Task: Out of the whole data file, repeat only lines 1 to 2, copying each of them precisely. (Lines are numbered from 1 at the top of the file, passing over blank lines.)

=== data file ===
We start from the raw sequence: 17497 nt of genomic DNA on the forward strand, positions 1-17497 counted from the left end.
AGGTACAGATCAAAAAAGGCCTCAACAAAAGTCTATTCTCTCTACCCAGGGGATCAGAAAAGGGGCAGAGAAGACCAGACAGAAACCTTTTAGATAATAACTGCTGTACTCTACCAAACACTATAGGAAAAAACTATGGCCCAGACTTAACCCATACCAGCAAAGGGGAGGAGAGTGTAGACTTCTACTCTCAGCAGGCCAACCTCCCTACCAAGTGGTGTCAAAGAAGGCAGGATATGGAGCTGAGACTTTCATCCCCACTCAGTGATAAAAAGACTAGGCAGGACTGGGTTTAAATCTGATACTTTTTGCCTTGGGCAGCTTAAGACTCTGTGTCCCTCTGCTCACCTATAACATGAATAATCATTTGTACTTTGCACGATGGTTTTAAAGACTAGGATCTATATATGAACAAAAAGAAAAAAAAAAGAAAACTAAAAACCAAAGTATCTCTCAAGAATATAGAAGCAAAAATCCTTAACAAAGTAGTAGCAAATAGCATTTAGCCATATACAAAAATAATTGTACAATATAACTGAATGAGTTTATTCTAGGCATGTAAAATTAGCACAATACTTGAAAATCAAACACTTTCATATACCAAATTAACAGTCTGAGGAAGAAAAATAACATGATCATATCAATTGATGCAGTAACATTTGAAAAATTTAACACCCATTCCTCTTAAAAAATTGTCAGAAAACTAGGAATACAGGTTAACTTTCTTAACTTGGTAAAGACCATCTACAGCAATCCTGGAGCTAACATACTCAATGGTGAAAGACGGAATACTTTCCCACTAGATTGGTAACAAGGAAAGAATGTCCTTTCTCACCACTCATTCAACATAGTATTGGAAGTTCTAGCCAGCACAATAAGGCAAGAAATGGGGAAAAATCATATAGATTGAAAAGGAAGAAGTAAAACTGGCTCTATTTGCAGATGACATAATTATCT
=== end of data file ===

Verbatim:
We start from the raw sequence: 17497 nt of genomic DNA on the forward strand, positions 1-17497 counted from the left end.
AGGTACAGATCAAAAAAGGCCTCAACAAAAGTCTATTCTCTCTACCCAGGGGATCAGAAAAGGGGCAGAGAAGACCAGACAGAAACCTTTTAGATAATAACTGCTGTACTCTACCAAACACTATAGGAAAAAACTATGGCCCAGACTTAACCCATACCAGCAAAGGGGAGGAGAGTGTAGACTTCTACTCTCAGCAGGCCAACCTCCCTACCAAGTGGTGTCAAAGAAGGCAGGATATGGAGCTGAGACTTTCATCCCCACTCAGTGATAAAAAGACTAGGCAGGACTGGGTTTAAATCTGATACTTTTTGCCTTGGGCAGCTTAAGACTCTGTGTCCCTCTGCTCACCTATAACATGAATAATCATTTGTACTTTGCACGATGGTTTTAAAGACTAGGATCTATATATGAACAAAAAGAAAAAAAAAAGAAAACTAAAAACCAAAGTATCTCTCAAGAATATAGAAGCAAAAATCCTTAACAAAGTAGTAGCAAATAGCATTTAGCCATATACAAAAATAATTGTACAATATAACTGAATGAGTTTATTCTAGGCATGTAAAATTAGCACAATACTTGAAAATCAAACACTTTCATATACCAAATTAACAGTCTGAGGAAGAAAAATAACATGATCATATCAATTGATGCAGTAACATTTGAAAAATTTAACACCCATTCCTCTTAAAAAATTGTCAGAAAACTAGGAATACAGGTTAACTTTCTTAACTTGGTAAAGACCATCTACAGCAATCCTGGAGCTAACATACTCAATGGTGAAAGACGGAATACTTTCCCACTAGATTGGTAACAAGGAAAGAATGTCCTTTCTCACCACTCATTCAACATAGTATTGGAAGTTCTAGCCAGCACAATAAGGCAAGAAATGGGGAAAAATCATATAGATTGAAAAGGAAGAAGTAAAACTGGCTCTATTTGCAGATGACATAATTATCT